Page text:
Necessary fixes post-inspection
Legally required repairs, such as safety issues involving lead paint, must be addressed immediately. Additionally, failing to make necessary repairs that you've agreed upon could compromise the real estate process. While some fixes are up to negotiation, major issues like electrical or plumbing problems should not be ignored.
Gearing up your home for the big inspection day
Ensure everything is functioning properly
Before the inspector steps through the front door, take a walk around your house as if you're the conductor of an orchestra. Make sure each appliance plays its part perfectly. Turn on the oven, flick on every switch, and ensure the air conditioning blows out that crisp, refreshing air. Your goal is to avoid any missteps in the performance, like a burned-out light bulb that can throw the whole melody off. Yes, this is your home's time to shine!
Clean your house
Imagine welcoming someone into your home only for them to trip over a stray shoe or struggle to examine the water heater behind a pile of old boxes. Not the best first impression, right? Just as you’d spruce up your home for a special guest, extend the same courtesy to your home inspector. This is the professional whose report could significantly influence your home's appeal to potential buyers. A clean, well-organized home is like an open book, easy to read and delightful to explore. It enables the home inspector to swiftly and effectively complete their assessment, which ultimately works in your favor. The cleaner the space, the more effortlessly the inspector can navigate it. And trust us, an inspector at ease is your best friend during this critical phase of the home sale.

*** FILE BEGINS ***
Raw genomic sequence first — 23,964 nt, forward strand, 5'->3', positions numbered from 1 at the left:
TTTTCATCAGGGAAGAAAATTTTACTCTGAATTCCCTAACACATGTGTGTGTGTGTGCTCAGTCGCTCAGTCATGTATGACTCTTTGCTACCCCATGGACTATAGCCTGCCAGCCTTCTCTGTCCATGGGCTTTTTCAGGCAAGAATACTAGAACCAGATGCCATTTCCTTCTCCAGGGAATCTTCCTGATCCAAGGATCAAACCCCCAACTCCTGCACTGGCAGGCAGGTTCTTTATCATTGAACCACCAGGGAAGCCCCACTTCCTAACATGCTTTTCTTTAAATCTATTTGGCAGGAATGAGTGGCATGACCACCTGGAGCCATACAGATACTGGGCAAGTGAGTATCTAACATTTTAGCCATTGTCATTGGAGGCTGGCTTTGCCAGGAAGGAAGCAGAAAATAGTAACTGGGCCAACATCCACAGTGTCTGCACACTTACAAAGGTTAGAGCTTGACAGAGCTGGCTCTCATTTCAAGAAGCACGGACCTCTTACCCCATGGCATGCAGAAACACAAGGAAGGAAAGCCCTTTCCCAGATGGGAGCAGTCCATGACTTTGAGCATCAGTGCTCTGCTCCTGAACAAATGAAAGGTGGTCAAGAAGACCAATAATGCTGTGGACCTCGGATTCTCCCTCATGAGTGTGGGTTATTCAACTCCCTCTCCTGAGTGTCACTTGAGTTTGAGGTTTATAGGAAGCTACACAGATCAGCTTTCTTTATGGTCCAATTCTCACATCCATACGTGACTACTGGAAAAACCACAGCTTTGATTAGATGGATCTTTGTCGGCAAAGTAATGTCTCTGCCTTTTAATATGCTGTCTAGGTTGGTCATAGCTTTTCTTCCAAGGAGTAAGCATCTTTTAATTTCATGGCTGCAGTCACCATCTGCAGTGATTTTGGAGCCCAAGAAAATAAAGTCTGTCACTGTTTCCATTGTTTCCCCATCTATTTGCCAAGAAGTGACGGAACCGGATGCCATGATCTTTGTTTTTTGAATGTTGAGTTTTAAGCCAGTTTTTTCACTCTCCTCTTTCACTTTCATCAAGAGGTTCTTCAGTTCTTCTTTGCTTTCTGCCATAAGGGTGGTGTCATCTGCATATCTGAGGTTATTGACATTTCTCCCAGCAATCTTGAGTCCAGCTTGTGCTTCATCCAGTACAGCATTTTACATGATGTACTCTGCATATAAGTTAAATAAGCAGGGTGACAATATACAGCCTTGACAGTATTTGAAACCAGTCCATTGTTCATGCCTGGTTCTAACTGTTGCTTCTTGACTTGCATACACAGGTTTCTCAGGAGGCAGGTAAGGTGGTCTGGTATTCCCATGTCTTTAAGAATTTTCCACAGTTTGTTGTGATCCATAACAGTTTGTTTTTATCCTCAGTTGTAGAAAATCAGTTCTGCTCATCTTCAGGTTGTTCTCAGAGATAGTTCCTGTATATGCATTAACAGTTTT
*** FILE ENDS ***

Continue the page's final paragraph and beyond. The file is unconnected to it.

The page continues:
Provide easy access
Time is of the essence in any real estate transaction. Make every effort to remove obstacles—literal and figurative—that could slow down the inspection. Do you have a lock on the attic? Make sure it's open or the key is readily available. Is there a secret alcove or storage space? Leave a note explaining how to access it. The easier you make the inspector's job, the smoother the entire process will go. Your thoughtfulness not only speeds up the inspection but also helps paint you, the seller, in a positive light. It's a win-win for everyone!
Your adorable Fido or Whiskers may be the apple of your eye, but during a home inspection, they can be a distraction or even a hindrance. Even the friendliest pet can become anxious or curious with a stranger moving around their home, which might make the inspector’s job more difficult. To make sure the inspector can focus solely on assessing your home, make arrangements for your pets to be elsewhere during the inspection. Perhaps a playdate at a friend's house or a short stay at a pet daycare center could be an exciting little adventure for them while your house undergoes its important evaluation.
About Zane Petersen
If you're looking to buy or sell a home or have any questions about the Minnesota real estate market, contact Zane Petersen today.
*Header photo courtesy of Zane Petersen